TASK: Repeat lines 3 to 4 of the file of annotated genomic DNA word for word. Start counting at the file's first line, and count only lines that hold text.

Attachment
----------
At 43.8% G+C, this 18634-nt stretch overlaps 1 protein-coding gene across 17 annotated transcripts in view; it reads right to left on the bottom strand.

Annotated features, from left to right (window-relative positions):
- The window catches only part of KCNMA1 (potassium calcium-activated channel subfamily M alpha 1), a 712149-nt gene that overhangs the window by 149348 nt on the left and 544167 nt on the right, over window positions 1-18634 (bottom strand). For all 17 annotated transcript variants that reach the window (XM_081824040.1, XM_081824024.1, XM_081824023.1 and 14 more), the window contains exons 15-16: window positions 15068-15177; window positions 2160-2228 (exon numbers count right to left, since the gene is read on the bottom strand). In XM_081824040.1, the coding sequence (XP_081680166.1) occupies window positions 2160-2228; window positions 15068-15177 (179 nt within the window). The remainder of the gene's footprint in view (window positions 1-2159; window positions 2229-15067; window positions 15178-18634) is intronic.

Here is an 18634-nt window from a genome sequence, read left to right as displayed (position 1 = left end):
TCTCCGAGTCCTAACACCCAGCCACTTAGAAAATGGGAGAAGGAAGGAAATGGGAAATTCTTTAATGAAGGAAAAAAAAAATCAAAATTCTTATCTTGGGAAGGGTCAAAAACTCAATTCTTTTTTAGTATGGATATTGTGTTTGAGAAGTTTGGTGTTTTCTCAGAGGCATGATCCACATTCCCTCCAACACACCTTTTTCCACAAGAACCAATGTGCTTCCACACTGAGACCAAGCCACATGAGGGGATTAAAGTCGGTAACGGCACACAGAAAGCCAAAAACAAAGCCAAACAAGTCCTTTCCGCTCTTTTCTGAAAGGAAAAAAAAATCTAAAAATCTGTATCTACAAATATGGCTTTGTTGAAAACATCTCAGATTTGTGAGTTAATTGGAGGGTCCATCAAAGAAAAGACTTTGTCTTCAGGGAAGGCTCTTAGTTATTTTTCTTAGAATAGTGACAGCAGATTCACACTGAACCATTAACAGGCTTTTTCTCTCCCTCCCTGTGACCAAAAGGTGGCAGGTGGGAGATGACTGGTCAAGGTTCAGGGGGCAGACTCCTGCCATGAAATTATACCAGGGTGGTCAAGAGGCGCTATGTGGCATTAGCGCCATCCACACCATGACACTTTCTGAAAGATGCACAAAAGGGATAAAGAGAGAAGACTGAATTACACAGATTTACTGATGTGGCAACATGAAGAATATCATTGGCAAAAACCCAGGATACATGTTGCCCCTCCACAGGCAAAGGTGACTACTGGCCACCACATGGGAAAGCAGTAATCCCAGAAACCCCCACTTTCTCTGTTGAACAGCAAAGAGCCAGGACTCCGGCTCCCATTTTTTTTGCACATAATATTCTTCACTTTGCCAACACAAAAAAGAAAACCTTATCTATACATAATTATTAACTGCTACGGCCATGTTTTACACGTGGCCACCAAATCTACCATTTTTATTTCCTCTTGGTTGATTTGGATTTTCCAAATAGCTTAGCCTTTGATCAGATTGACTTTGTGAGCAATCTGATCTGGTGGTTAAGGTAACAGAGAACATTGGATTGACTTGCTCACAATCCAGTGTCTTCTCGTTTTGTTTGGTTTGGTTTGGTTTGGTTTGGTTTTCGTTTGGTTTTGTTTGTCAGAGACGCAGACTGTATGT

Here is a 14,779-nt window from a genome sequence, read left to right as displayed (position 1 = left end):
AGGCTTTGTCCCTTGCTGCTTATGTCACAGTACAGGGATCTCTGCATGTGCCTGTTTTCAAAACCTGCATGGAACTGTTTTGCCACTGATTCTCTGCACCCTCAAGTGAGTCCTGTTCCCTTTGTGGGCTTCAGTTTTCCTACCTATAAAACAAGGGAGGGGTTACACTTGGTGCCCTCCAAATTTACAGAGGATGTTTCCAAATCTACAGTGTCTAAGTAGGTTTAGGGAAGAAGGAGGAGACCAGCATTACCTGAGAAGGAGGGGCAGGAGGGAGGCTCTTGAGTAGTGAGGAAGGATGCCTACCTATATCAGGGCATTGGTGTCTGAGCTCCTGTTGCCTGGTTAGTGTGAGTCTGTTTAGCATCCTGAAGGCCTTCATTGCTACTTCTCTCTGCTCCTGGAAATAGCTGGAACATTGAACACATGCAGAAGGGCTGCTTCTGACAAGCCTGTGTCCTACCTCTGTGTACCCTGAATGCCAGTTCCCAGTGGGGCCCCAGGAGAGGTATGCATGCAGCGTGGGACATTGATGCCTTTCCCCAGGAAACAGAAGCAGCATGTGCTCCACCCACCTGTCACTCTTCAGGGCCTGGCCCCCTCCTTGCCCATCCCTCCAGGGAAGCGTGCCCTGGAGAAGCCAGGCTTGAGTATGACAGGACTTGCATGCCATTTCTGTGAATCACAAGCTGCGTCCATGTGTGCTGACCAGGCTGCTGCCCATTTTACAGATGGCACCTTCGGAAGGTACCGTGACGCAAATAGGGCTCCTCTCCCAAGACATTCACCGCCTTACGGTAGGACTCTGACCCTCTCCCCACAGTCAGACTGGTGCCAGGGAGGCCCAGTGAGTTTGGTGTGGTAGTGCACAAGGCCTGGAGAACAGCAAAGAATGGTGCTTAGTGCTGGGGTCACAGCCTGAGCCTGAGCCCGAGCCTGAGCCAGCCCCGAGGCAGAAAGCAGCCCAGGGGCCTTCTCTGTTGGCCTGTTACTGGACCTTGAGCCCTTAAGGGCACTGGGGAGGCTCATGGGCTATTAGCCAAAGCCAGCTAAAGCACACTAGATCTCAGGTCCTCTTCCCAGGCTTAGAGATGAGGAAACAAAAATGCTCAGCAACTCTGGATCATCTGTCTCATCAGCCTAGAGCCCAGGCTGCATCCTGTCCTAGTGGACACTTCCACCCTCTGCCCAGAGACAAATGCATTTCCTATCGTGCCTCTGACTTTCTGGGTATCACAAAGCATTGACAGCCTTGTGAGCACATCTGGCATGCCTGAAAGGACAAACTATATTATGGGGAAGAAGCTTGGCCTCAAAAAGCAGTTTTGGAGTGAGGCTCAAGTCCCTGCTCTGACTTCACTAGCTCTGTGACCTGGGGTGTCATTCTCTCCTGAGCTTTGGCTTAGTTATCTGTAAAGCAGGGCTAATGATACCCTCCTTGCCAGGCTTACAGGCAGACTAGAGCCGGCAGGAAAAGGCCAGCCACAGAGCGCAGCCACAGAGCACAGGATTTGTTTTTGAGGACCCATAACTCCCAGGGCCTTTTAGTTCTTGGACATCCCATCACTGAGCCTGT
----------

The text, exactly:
- The window catches only part of KCNMA1 (potassium calcium-activated channel subfamily M alpha 1), a 712149-nt gene that overhangs the window by 149348 nt on the left and 544167 nt on the right, over window positions 1-18634 (bottom strand). For all 17 annotated transcript variants that reach the window (XM_081824040.1, XM_081824024.1, XM_081824023.1 and 14 more), the window contains exons 15-16: window positions 15068-15177; window positions 2160-2228 (exon numbers count right to left, since the gene is read on the bottom strand). In XM_081824040.1, the coding sequence (XP_081680166.1) occupies window positions 2160-2228; window positions 15068-15177 (179 nt within the window). The remainder of the gene's footprint in view (window positions 1-2159; window positions 2229-15067; window positions 15178-18634) is intronic.

Here is an 18634-nt window from a genome sequence, read left to right as displayed (position 1 = left end):